For their research, the astronomers studied the results of previous observations taken with the 8.1-meter Gemini North Telescope using the Gemini near-infrared spectrometer (GNIRS). It divides the spectra of light emitted by celestial bodies into its component wavelengths, which carry information about the elements the objects contain. Gemini is one of the few telescopes of its size with the appropriate equipment to perform such observations.

However, inferring the quantities of each element present is a difficult endeavor because the brightness of a line in the spectrum depends on many other factors besides the abundance of the element.

Two co-authors of the analysis, Yozuru Yoshi and Hiroaki Samshima of the University of Tokyo, addressed this problem by developing a method for using the intensity of wavelengths in the quasar spectrum to estimate the abundance of elements there. Using this method of analyzing the quasar spectrum, they and their colleagues discovered the apparently low ratio of magnesium to iron.

“It was clear to me that the supernova candidate for this would be an unstable binary supernova of the Population III star, in which the entire star explodes without leaving any remnants behind,” Yoshi said. “I was somewhat pleased and surprised to find that a pair of supernovae for a star about 300 times the mass of the Sun provides a ratio of magnesium to iron consistent with the low value we derived for the quasar.”

Searches for chemical evidence of a previous generation of high-mass Group C stars have been conducted before among the stars in the space halo.[{” attribute=””>Milky Way and at least one tentative identification was presented in 2014. Yoshii and his colleagues, however, think the new result provides the clearest signature of a pair-instability supernova based on the extremely low magnesium-to-iron abundance ratio presented in this quasar.

If this is indeed evidence of one of the first stars and of the remains of a pair-instability supernova, this discovery will help to fill in our picture of how the matter in the Universe came to evolve into what it is today, including us. To test this interpretation more thoroughly, many more observations are required to see if other objects have similar characteristics.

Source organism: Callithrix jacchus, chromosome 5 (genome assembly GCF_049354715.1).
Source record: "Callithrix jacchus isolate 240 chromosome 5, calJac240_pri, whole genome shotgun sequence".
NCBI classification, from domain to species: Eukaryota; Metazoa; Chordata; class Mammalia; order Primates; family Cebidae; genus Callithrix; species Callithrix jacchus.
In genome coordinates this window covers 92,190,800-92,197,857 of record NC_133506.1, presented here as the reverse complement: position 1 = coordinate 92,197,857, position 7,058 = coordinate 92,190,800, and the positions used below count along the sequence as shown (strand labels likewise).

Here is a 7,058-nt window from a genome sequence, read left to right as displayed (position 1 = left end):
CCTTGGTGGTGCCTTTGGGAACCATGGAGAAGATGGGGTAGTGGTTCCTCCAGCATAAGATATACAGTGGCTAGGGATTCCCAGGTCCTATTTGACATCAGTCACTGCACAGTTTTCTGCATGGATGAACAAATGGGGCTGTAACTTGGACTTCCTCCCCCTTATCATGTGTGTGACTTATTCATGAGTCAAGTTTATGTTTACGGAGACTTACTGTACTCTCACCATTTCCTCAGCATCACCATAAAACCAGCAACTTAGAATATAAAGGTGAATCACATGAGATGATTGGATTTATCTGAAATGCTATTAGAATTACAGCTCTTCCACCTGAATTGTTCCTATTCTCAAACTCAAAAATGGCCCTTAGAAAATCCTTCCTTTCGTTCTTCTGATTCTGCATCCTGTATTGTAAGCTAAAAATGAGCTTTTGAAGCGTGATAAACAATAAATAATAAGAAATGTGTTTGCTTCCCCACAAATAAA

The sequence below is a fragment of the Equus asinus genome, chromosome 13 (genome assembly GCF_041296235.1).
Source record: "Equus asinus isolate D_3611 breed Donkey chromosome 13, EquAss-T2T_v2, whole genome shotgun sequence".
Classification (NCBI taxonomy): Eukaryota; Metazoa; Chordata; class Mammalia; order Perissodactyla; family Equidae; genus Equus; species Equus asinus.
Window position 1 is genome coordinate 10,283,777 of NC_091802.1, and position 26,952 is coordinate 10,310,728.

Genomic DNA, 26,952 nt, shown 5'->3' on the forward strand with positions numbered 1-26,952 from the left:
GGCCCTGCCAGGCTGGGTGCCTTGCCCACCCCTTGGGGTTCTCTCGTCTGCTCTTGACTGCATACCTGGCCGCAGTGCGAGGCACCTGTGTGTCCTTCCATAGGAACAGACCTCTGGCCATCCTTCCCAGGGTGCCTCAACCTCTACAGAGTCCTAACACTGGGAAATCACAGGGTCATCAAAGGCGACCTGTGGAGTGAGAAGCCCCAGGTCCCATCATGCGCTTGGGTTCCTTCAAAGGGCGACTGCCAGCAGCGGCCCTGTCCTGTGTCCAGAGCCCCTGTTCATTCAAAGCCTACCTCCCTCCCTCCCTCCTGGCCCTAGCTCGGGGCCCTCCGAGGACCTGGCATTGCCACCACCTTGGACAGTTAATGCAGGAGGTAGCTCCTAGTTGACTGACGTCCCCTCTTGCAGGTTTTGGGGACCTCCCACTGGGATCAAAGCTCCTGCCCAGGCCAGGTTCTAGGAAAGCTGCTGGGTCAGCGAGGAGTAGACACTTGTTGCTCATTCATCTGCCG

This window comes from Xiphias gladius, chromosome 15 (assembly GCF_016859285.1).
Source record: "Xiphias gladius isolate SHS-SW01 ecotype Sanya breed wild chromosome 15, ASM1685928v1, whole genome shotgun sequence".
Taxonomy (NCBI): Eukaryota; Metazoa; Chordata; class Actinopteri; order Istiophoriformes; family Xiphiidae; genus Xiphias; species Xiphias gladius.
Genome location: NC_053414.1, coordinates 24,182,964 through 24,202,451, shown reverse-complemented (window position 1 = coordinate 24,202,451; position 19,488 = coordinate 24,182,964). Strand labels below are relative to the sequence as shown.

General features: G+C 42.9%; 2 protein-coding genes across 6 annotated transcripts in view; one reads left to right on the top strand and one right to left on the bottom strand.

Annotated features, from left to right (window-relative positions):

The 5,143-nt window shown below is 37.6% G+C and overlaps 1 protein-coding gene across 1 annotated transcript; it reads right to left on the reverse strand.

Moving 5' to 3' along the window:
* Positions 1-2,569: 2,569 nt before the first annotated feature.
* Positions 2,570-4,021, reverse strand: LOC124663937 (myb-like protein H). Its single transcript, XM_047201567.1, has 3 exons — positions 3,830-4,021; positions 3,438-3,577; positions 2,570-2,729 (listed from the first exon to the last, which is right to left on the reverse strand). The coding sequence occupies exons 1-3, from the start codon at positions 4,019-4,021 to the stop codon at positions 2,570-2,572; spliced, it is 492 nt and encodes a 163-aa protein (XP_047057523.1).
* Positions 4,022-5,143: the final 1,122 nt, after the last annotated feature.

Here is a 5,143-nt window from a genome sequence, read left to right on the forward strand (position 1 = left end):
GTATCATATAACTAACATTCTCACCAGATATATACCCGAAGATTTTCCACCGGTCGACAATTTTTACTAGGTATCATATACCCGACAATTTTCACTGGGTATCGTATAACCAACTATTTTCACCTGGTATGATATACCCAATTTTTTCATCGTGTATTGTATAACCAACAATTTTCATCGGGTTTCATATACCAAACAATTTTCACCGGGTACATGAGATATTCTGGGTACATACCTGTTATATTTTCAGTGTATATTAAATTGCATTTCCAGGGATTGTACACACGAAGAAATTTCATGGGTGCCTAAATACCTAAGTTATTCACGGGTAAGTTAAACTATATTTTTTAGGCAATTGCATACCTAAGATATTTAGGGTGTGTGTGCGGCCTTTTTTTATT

But we may be able to find the chemical signatures closer to home, too. Although high-mass Population III stars would all have died out long ago, the chemical fingerprints they leave behind in their ejected material can last much longer and may still linger on today. This means that astronomers might be able to find the signatures of pair-instability supernova explosions of long-gone stars still imprinted on objects in our local Universe.

“We now know what to look for; we have a pathway,” said co-author Timothy Beers, an astronomer at the University of Notre Dame. “If this happened locally in the very early Universe, which it should have done, then we would expect to find evidence for it.”

Reference: “Potential Signature of Population III Pair-instability Supernova Ejecta in the BLR Gas of the Most Distant Quasar at z = 7.54*” by Yuzuru Yoshii, Hiroaki Sameshima, Takuji Tsujimoto, Toshikazu Shigeyama, Timothy C. Beers and Bruce A. Peterson, 28 September 2022, The Astrophysical Journal.
DOI: 10.3847/1538-4357/ac8163

The study was funded by the National Science Foundation.